Skip to main content

F For Fake – The Secret Goldfish, Spectorbullets, The Sexual Objects

Wee Red Bar, Edinburgh
Saturday June 24th

Orson Welles looms large over this art-pop triple bill brought east by the Creeping Bent Organisation, vintage purveyors of fine sounds and visions. The maverick auteur's 1973 documentary study of forgery and authenticity that gives the night its title beams out behind the acts on show. The soundtrack that results bursts forth from a set of conceptualists so rarely sighted as to out-do the late Howard Hughes, who also pops up in Welles' opus.

In real life, a trio of groovy bucket chairs are set up for what might well be a mock-up of a Dick Cavettt chat show, but is in fact an opening acoustic set by The Sexual Objects, here a guitar-wielding trio of Davy Henderson, Simon Smeeton and Douglas MacIntyre. Opening with an instrumental sketch inspired by a dream Henderson had about legendary producer Jack Nitzsche, the super cool, super louche set that follows sees the SOBs lay bare their roots with a cover of Johnny Thunders and the Heartbreakers' It's Not Enough and play a couple of their own classics by way of Feels With Me and Here Come the Rubber Cops.

The transatlantic alliance that is Spectorbullets first convened on these shores some seven years ago. Based around the songs of wandering poet minstral Gustav Heden, and with guitarist Gavin Fraser and drummer Russell Burn on board, Heden channels the spirit of Jim Carroll for some hyper-literate CBGBs friendly rawk before morphing into a sub Sugarhill rap.

Outdoing the long absence of Spectorbullets is The Secret Goldfish, the Katy Lironi led bubblegum pop riot, who have just released their first album in eighteen years. They last played Edinburgh at the now demolished Cas Rock venue a stone's throw away from the Wee Red as part of the mid 1990s Planet Pop festival. If there are umbilical links between all three bands on tonight, this re-made and re-modelled incarnation of The Secret Goldfish is a family affair, with MacIntyre on guitar, while his and Lironi's daughter Amelia joins in on vocals. With Leopards guitarist Mick Slaven adding lead guitar, this mini supergroup sounds even brighter than they did two decades ago.

Opening with O. Pioneers, co-written with Sexual Objects Henderson and Smeeton, the six-piece line-up rattle through a nine song set drawn largely from the new Petal Split album, stopping off for the euphoric Four Excited People from the 1999 Mink Riots LP. The night ends with sublime covers of James Kirk's Get on Board and a final Holiday Hymn, the Vic Godard song recorded by Orange Juice before Godard's own version could get a look in. Almost forty years on, in The Secret Goldfish's hands it sounds better than the real thing.

Product, June 2017

ends

Comments

Popular posts from this blog

Peter Brook – The Prisoner

Peter Brook is no stranger to Scotland, ever since the guru of European and world theatre first brought his nine-hour epic, The Mahabharata, to Glasgow in 1988. That was at the city’s old transport museum, which by 1990 had become Tramway, the still-functioning permanent venue that opened up Glasgow and Scotland as a major channel for international theatre in a way that had previously only been on offer at Edinburgh International Festival.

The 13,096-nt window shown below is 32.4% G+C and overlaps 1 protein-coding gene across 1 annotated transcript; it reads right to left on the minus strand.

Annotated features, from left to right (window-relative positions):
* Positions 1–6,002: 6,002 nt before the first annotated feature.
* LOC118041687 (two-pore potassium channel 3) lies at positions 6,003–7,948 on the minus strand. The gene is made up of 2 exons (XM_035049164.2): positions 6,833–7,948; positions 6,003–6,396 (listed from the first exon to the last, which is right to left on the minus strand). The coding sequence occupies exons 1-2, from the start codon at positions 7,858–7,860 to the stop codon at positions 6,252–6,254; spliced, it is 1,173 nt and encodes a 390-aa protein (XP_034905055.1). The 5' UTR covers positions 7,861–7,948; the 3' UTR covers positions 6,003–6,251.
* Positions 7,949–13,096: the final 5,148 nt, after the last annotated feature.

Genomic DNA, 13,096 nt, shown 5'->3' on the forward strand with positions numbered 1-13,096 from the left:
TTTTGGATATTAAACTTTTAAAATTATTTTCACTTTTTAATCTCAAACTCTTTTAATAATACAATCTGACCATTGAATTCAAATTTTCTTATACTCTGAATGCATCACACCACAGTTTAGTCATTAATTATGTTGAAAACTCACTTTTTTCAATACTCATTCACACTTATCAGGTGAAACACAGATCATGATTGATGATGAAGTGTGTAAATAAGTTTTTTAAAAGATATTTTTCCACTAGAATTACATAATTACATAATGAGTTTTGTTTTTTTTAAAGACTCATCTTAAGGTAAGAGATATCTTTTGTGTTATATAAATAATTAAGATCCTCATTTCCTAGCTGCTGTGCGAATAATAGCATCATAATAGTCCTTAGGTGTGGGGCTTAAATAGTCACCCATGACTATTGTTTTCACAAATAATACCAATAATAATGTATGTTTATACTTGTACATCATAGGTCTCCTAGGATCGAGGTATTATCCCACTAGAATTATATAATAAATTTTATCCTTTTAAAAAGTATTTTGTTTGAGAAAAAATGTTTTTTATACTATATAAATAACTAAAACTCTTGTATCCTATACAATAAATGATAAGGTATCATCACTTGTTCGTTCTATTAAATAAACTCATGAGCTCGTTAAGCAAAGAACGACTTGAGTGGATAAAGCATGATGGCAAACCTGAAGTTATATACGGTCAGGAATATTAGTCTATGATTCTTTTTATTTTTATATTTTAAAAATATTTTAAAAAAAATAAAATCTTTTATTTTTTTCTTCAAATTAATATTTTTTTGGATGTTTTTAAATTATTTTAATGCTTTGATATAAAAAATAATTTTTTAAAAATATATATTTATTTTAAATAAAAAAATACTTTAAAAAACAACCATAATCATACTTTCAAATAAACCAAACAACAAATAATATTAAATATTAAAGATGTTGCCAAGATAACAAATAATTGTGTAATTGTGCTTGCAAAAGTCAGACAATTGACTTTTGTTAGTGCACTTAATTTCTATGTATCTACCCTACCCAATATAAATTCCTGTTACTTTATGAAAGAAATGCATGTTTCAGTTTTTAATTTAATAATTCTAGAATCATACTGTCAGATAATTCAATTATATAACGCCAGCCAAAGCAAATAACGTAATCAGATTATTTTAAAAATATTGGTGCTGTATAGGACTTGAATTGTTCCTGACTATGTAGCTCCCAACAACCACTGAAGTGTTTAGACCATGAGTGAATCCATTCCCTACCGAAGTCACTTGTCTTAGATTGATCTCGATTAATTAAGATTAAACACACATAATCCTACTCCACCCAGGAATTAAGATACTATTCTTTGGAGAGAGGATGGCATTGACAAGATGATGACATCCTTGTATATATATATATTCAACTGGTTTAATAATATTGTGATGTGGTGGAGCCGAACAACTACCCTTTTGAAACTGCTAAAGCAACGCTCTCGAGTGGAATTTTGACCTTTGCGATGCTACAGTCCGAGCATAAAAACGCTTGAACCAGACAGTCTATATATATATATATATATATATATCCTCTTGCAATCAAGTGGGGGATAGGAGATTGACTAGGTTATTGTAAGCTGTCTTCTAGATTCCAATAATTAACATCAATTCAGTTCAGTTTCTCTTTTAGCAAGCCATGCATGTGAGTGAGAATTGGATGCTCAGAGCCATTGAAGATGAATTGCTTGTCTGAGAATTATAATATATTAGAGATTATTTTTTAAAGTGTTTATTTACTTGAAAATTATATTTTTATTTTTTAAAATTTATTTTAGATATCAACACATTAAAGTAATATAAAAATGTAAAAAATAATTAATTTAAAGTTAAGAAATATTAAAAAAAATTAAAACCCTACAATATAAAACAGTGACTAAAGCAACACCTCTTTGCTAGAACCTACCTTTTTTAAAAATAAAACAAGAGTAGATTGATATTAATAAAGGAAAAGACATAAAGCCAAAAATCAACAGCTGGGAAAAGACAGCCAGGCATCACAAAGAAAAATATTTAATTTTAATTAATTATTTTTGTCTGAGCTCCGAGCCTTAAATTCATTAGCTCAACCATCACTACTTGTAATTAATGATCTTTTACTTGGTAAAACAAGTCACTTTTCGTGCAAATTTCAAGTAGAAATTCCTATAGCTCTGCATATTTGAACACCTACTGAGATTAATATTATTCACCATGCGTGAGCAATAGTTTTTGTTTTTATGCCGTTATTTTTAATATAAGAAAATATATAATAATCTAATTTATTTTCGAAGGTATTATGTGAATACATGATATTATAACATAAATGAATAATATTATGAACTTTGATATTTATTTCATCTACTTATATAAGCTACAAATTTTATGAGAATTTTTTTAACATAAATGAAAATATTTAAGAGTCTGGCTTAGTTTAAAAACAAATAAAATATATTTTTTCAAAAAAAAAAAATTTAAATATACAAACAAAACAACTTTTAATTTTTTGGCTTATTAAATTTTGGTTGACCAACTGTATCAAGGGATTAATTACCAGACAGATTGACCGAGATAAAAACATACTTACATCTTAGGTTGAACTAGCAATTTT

Brook and his Paris-based Theatre des Bouffes du Nord company’s relationship with Tramway saw him bring his productions of La Tragedie de Carmen, La Tempete, Pellease et Mellisande, The Man Who…, and Oh Les Beaux Jours – the French version of Samuel Beckett’s Happy Days – to Glasgow.
Thirty years on from The Mahabharata, Brook comes to EIF with another piece of pan-global theatre as part of a residency by Theatre des Bouffes du Nord, which Brook has led since he decamped to Paris from London in the early 1970s. The current Edinburgh residency has alr…

Romeo And Juliet - Shakespeare's Globe Comes to Glasgow

Open-air Shakepeares are a summer-time perennial of the theatre calendar, attracting picnicking audiences as much as midges. More often than not, such romps through the grass are frothy, heritage industry affairs designed to be accompanied by strawberries and cream and not to be taken too seriously. Shakespeare’s Globe theatre company look set to change such perceptions when they open their outdoor tour of Romeo And Juliet in Glasgow next week as part of the West End festival.

For the two young actors taking the title roles of the doomed lovers, it will also be something of a homecoming. Richard Madden and Ellie Piercy both studied in Glasgow prior to turning professional. Indeed, Madden has yet to graduate from the acting course at RSAMD, and, as well as facing the pressures of playing such a meaty role in close proximity to the audience, will have the added anxiety of being assessed and graded by his tutors.

“This is the end of my third year,” says Madden following a Saturday mornin…

Suzy Glass – Message from the Skies

Freedom of movement matters to Suzy Glass, the arts and events producer currently overseeing the second edition of Message from the Skies.This animated literary derive around the city forms part of this year’s Edinburgh’s Hogmanay programme, and runs right through till Burns’ Night. Glass’ concerns are inherent in the event itself, which has commissioned six writers from different disciplines and experiences to each pen a love letter to Europe. Each writer has then paired up with a composer and visual artist or film-maker, with the results of each collaboration projected in monumental fashion on the walls of one of half a dozen of the capital’s most iconic buildings.
With venues stretching from the south side of Edinburgh to Leith, and with one city centre stop requiring a walk up Calton Hill, there is considerable legwork required to complete the circuit. It shouldn’t be considered a race, however, and audiences are free to move between venues at their leisure, visiting each site on d…